On today’s episode of The Dispatch Podcast, Sarah, Jonah, and David discuss this week’s grim inflation news and engage in some exceedingly rank 2024 punditry. Is Biden toast? Is Trump? Plus: How cool are those images from the James Webb Space Telescope?
On the site today, Price St. Clair writes about a 2020 election report recently released by a group of prominent conservatives with the purpose of showing people on the right that ongoing conspiracies about the election are baseless, and James Brooke breaks down how U.S. and NATO aid has helped Ukraine go on the counteroffensive against Russia—notably in the recapture of Snake Island in the Black Sea.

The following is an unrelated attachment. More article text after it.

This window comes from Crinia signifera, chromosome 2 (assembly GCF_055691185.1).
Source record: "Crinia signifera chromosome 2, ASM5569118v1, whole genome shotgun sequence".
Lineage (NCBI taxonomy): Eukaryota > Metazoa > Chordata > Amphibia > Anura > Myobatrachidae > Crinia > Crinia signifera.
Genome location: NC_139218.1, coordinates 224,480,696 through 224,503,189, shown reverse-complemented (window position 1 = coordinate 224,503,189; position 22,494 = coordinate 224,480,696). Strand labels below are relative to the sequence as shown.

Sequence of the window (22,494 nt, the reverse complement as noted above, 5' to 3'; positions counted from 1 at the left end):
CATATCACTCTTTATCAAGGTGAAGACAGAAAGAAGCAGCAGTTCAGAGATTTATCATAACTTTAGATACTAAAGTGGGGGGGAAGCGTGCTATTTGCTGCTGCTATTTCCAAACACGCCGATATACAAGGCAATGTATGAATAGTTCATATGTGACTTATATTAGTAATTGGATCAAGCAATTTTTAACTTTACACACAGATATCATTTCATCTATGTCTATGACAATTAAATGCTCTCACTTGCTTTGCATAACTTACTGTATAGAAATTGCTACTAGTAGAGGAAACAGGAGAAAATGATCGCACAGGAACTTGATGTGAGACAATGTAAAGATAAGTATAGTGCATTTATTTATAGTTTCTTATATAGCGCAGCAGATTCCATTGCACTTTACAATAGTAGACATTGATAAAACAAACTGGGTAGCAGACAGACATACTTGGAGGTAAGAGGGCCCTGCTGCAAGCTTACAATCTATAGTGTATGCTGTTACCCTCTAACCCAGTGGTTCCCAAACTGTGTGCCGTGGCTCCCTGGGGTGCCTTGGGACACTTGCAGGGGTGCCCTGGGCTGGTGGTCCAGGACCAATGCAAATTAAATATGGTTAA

Let Us Know
Biden arrives in Jeddah, Saudi Arabia today after a rocky start with the country’s de facto leader, Crown Prince Mohammed bin Salman. Do you think that the president can patch up relations with the foremost Arab power and oil producer? Should doing so be a priority?